Editor’s note: This is the second in a series of stories to be published in The Cambodia Daily ahead of the June 19 to June 21 international donor meeting. The stories will mostly examine the various issues of reform the government continues to face, and the progress that has been made in those areas.
There are stories of teachers selling grades, bosses selling jobs and journalists selling opinions. NGO leaders have been known to sell donated goods, and rangers are often accused of selling logs and endangered wildlife.
The list goes on. Customs officials often sell safe passage for contraband, and politicians and bureaucrats often sell concessions, licenses, land titles, public assets and public fishing grounds.
And if anyone gets in trouble for it, one thing is still certain: Judges and police sell freedom.
It is easy to blame corruption on the greed of the high official in the expensive car, or the desperation of the low-paid policeman on the corner.
But some observers of Cambodian society believe that the roots of corruption lie deeper, both in Cambodia’s troubled recent history and in today’s attitudes toward politics and power that allow corruption to flourish.
Donors and reformist politicians, however, say this is no excuse for the government not to take swift and dramatic action to stop corruption. And with Cambodia still a hierarchical society, starting at the top would send a strong message that corruption will not be tolerated, they say.
The government claims it is making strides toward ending corruption through enacting a variety of reforms. But one key element remains stalled.
In April 2001, the government claimed in its Governance Action Plan that the long-delayed anti-corruption law would be introduced within a year. But that has not occurred. And in its progress report to donors this year, the government drops any direct mention of the law.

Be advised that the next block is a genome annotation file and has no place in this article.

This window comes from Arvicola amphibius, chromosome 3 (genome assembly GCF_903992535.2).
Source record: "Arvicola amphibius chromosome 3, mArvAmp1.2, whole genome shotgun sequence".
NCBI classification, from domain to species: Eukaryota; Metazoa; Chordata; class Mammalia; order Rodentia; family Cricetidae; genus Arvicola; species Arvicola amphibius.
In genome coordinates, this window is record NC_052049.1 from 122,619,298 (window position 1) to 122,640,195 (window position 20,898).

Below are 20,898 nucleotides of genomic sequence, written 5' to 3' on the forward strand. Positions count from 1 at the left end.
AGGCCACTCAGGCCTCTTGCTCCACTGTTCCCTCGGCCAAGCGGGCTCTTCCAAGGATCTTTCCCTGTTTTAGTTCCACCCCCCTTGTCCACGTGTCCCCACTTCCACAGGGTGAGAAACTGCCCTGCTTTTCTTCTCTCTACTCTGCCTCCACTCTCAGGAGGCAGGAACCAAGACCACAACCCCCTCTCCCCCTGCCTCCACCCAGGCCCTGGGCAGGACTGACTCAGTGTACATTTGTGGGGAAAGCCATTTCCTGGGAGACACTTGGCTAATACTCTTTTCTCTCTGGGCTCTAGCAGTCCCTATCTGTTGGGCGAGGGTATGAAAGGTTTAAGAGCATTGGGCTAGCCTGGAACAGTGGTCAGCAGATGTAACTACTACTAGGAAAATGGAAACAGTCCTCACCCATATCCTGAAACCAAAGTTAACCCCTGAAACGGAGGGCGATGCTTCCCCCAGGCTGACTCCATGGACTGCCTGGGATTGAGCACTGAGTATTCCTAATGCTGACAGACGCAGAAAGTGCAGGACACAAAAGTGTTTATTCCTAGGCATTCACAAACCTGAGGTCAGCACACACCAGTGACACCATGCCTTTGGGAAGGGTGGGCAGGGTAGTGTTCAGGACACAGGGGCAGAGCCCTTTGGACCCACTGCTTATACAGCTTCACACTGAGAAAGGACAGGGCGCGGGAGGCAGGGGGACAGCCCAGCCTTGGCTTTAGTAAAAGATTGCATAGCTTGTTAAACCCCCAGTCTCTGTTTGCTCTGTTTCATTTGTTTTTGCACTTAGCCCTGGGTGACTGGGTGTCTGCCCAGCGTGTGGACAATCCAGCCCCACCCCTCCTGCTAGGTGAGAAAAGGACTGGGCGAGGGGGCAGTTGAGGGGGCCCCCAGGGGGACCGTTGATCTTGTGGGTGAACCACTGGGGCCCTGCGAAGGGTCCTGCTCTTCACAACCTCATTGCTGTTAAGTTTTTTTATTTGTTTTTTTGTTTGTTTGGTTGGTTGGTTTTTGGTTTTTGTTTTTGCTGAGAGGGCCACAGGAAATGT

For years donors have urged the government to make fighting corruption a top priority. With the attention of donor countries turning to new strategic locations like Afghanistan, the question is whether this will be the year donors finally lose patience.
Dan Adler, an adviser to the Community Legal Education Center NGO, tells the story about a lawyer friend whose mother had a case before a provincial court. The lawyer called the judge and began discussing the particulars of the case. At some point there was an awkward pause, as the judge seemed to lose interest. Finally the judge spoke up.
“I need a television,” he said. “A second-hand one would do fine.”
The story, unfortunately, is seen as typical of the blatant corruption in the courts. Adler believes that low judges’ salaries are only a part of the reason for the problem. Judges are not educated in the law, or inculcated with the idea that using it correctly will serve the higher ideals of justice and the common good, he said.
“Obviously, that judge was not adhering to the ideal of jurisprudence, by which judges decide cases on their merits,” Adler said.
The Khmer Rouge regime and years of civil war damaged—if not destroyed outright—institutions like education, the judiciary and the civil service, in which trained professionals see themselves as impartial servants of the public rather than merely as working for themselves or at the whims of their bosses.
What remains, or reemerges, are social patterns in which the highest good is not impartiality, but loyalty to powerful individuals.
At the top of the hierarchy is the prime minister himself. When Hun Sen is shown on television opening schools, fixing bridges and making donations, it often gives the impression that the prime minister, and not the taxes or donor money the government collects, is the benefactor.
Such actions feed an attitude known in academic systems as “personalism,” in which powerful individuals are more reliable than the government as an institution.
Hun Sen’s order closing karaoke parlors last year, a single-page directive, was never reviewed by parliament and did not cite any law. But it may have been one of the quickest and best-enforced laws of 2001, though some karaoke parlors eventually reopened. NGO officials at a conference last year said the closure should have been carried out through normal legislative channels, with more respect for rule of law.